4. On the other hand, weirdly, when I open a Delicious webpage, as of this writing (approximately midnight)? I see the old interface. I'm almost afraid to admit this, lest I jinx it, but there you are. This isn't a caching error, because I see it in multiple browsers, and I see it on pages for users I haven't looked at in months, and I see it when I'm logged out. And I accepted the new ToS, and I saw the new interface when I first checked the site this morning. Has this bizarre reversal happened for anyone else? Is it possible that they're slowly walking the changes back? Very curious to see what this will look like in the morning....

5. Last word goes to the ever-wonderful George Takei, whom I think I love more every single day. (The video is about the Facebook interface change, but I still find it appropriate.)
owlmoose: (cats - tori glare)
I mean, seriously. What the hell? Was there any kind of warning on this? Any secret "preview our new service!" opportunity? Because if not.... wow.

Guess it's time to leave. You all know I am generally for riding out the changes with free Internet services, but not when they totally break them overnight. Any recommendations for other bookmarking tools? For my purposes, the only real problem is not being able to see all my tags, but what a problem to have. How is a bookmarking service useful if I can only get to a handful of randomly-selected tags?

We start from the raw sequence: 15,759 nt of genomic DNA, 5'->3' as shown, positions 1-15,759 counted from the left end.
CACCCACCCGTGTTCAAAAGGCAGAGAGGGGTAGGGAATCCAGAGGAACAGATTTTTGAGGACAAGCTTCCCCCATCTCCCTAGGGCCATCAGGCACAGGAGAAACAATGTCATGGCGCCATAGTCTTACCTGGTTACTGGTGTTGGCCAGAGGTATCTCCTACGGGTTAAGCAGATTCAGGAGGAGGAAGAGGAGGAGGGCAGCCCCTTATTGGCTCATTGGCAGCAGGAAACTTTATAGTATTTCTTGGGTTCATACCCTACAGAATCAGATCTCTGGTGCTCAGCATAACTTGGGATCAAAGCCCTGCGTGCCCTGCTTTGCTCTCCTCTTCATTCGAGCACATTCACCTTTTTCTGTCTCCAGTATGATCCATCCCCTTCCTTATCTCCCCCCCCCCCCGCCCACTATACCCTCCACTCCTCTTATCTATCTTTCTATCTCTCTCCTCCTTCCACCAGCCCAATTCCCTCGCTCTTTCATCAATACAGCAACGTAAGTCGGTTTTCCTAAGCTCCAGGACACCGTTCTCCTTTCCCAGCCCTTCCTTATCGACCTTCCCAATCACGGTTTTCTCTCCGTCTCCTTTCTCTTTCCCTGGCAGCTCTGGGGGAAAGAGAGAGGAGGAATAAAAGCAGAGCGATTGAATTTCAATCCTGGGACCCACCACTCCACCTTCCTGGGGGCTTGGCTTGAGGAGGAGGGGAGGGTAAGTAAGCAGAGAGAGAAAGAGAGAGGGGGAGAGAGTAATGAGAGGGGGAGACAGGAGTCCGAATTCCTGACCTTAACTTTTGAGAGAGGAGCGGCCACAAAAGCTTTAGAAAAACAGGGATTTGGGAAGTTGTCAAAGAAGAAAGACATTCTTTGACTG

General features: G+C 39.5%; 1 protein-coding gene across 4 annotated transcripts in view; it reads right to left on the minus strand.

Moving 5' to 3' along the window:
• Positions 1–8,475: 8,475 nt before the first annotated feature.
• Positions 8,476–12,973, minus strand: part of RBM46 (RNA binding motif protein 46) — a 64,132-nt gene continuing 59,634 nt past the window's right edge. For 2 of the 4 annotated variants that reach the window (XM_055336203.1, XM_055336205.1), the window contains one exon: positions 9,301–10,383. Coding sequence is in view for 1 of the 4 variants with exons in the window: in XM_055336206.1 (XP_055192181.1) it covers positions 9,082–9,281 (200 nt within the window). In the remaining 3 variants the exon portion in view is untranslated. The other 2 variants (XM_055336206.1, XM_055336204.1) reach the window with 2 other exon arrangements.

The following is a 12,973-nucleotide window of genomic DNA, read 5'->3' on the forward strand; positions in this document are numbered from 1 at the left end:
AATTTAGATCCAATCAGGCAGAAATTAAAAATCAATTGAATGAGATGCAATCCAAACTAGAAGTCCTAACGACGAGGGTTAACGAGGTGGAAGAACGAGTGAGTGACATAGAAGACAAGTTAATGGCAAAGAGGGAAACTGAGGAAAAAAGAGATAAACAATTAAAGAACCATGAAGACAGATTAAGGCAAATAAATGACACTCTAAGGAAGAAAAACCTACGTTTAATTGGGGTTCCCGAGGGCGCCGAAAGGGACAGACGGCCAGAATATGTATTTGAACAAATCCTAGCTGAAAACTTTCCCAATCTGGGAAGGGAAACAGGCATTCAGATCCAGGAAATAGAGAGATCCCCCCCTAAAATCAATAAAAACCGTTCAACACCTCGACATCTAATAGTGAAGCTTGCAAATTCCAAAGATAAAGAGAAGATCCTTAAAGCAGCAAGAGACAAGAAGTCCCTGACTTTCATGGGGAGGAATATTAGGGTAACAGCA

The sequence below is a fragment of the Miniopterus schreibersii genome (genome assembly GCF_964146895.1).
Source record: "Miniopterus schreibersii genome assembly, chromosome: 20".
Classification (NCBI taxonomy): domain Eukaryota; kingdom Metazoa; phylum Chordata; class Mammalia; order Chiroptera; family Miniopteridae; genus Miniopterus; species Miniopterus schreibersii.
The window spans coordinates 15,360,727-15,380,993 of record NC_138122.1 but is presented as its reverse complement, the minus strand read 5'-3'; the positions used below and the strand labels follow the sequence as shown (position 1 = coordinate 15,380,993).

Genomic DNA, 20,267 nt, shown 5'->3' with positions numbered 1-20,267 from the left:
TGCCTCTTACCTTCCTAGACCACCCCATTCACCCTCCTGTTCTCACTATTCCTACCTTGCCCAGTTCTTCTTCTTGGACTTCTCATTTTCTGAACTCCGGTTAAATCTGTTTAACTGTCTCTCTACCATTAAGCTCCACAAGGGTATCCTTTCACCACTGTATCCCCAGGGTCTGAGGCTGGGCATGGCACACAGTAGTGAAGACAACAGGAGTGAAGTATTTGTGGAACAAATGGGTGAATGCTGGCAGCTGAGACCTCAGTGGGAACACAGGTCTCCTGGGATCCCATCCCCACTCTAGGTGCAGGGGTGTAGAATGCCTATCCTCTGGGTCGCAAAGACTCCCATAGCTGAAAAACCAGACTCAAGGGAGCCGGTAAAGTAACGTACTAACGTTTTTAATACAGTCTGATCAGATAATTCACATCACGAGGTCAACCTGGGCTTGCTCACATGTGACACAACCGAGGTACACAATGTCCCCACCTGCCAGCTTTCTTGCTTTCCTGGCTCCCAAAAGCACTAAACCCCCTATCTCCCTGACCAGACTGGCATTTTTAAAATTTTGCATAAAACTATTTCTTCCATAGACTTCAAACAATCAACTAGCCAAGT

owlmoose: (art - gorey neville)
How quickly, once found, the zen can be lost.
owlmoose: (B5 - londo oh dear)
Is anyone else having weird problems with LJ? I can get in on my phone, but my computer is only loading blank pages. This has been happening since last night.

I will also be *very* curious to see whether this cross-posts effectively. ETA: Well, the cross-post link appears, anyway. Not that I can open the entry to check.
owlmoose: (quote - B5 avalanche)